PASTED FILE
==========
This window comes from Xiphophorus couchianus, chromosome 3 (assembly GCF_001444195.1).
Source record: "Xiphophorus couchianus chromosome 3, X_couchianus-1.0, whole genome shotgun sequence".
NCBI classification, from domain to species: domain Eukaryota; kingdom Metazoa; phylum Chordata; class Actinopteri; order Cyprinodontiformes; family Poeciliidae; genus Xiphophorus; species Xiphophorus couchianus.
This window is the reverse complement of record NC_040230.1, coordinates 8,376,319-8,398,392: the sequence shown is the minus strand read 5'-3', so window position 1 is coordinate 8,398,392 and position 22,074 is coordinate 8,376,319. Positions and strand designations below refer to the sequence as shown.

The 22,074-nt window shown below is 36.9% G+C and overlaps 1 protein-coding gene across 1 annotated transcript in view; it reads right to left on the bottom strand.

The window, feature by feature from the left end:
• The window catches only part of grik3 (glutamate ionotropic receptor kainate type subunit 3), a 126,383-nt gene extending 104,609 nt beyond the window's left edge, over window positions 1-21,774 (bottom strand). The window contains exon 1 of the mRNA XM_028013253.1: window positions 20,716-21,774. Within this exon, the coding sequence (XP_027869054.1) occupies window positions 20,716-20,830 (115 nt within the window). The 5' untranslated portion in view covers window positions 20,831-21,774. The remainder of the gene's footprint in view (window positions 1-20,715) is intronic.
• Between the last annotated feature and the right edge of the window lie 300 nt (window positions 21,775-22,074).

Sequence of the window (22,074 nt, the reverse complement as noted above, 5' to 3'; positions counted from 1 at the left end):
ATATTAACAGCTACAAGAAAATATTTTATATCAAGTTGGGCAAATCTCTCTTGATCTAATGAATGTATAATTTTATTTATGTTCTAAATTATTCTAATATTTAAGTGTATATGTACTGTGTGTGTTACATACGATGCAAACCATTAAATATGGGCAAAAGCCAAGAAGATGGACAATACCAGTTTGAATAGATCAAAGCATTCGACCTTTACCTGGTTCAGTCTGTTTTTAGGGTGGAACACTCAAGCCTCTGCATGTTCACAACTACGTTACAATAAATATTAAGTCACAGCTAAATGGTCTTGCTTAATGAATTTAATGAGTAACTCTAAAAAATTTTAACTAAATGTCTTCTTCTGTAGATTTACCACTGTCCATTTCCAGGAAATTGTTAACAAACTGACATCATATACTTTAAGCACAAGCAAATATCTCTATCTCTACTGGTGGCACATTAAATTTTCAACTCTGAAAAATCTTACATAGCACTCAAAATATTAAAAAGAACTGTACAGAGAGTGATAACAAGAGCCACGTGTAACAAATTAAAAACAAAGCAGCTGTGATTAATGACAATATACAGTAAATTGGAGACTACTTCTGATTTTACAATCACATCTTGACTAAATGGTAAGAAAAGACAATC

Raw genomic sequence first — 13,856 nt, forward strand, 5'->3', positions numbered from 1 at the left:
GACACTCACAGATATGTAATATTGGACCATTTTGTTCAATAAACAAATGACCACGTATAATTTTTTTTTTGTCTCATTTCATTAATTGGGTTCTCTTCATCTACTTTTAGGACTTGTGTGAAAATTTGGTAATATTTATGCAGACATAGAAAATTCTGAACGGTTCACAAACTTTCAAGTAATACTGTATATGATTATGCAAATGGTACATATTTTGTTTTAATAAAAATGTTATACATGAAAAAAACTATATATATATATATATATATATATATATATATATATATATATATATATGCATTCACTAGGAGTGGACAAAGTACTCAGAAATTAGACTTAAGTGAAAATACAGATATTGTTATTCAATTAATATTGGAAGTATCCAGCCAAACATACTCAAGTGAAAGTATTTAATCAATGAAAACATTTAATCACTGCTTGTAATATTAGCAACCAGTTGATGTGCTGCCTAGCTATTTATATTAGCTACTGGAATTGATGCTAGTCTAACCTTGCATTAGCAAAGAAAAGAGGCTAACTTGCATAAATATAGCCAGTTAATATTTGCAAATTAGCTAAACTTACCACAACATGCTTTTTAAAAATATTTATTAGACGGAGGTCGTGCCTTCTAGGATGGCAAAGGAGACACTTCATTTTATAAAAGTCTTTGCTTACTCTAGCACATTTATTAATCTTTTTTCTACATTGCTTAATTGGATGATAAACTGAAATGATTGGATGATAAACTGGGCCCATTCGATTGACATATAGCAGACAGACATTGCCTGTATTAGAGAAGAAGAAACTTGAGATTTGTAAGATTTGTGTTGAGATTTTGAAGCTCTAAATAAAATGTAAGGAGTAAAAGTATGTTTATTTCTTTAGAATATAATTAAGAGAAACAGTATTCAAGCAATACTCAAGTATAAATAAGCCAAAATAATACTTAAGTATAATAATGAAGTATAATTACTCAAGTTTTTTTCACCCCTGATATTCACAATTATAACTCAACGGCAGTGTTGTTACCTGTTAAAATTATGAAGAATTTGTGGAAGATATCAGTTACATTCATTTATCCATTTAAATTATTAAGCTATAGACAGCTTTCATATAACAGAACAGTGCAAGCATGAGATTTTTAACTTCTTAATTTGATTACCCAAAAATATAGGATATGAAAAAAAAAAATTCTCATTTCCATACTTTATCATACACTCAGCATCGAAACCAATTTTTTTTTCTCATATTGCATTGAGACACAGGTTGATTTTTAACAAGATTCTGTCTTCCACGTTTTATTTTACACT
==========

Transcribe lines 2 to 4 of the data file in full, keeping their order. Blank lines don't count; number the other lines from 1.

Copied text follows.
Source record: "Xiphophorus couchianus chromosome 3, X_couchianus-1.0, whole genome shotgun sequence".
NCBI classification, from domain to species: domain Eukaryota; kingdom Metazoa; phylum Chordata; class Actinopteri; order Cyprinodontiformes; family Poeciliidae; genus Xiphophorus; species Xiphophorus couchianus.
This window is the reverse complement of record NC_040230.1, coordinates 8,376,319-8,398,392: the sequence shown is the minus strand read 5'-3', so window position 1 is coordinate 8,398,392 and position 22,074 is coordinate 8,376,319. Positions and strand designations below refer to the sequence as shown.